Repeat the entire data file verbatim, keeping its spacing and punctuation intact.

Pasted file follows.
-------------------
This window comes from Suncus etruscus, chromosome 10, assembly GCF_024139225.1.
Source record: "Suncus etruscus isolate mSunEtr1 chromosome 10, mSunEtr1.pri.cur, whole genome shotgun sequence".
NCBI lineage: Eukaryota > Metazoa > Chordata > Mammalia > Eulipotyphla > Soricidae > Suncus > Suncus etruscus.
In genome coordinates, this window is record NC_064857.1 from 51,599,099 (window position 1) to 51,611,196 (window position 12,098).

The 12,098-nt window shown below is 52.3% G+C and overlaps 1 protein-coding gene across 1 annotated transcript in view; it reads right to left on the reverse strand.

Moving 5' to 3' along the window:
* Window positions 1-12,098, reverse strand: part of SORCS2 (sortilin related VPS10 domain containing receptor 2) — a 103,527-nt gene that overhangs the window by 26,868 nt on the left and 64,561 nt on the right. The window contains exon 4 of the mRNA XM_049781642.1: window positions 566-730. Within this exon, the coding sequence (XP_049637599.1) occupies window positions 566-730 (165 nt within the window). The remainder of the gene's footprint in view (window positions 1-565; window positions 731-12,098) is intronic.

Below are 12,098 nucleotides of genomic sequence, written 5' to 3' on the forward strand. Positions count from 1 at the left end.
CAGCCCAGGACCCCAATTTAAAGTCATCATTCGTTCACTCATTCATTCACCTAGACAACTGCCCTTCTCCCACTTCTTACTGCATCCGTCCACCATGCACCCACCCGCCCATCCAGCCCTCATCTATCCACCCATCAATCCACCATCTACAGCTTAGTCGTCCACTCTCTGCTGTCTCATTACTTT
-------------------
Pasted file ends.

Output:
This window comes from Suncus etruscus, chromosome 10, assembly GCF_024139225.1.
Source record: "Suncus etruscus isolate mSunEtr1 chromosome 10, mSunEtr1.pri.cur, whole genome shotgun sequence".
NCBI lineage: Eukaryota > Metazoa > Chordata > Mammalia > Eulipotyphla > Soricidae > Suncus > Suncus etruscus.
In genome coordinates, this window is record NC_064857.1 from 51,599,099 (window position 1) to 51,611,196 (window position 12,098).

The 12,098-nt window shown below is 52.3% G+C and overlaps 1 protein-coding gene across 1 annotated transcript in view; it reads right to left on the reverse strand.

Moving 5' to 3' along the window:
* Window positions 1-12,098, reverse strand: part of SORCS2 (sortilin related VPS10 domain containing receptor 2) — a 103,527-nt gene that overhangs the window by 26,868 nt on the left and 64,561 nt on the right. The window contains exon 4 of the mRNA XM_049781642.1: window positions 566-730. Within this exon, the coding sequence (XP_049637599.1) occupies window positions 566-730 (165 nt within the window). The remainder of the gene's footprint in view (window positions 1-565; window positions 731-12,098) is intronic.

Below are 12,098 nucleotides of genomic sequence, written 5' to 3' on the forward strand. Positions count from 1 at the left end.
CAGCCCAGGACCCCAATTTAAAGTCATCATTCGTTCACTCATTCATTCACCTAGACAACTGCCCTTCTCCCACTTCTTACTGCATCCGTCCACCATGCACCCACCCGCCCATCCAGCCCTCATCTATCCACCCATCAATCCACCATCTACAGCTTAGTCGTCCACTCTCTGCTGTCTCATTACTTT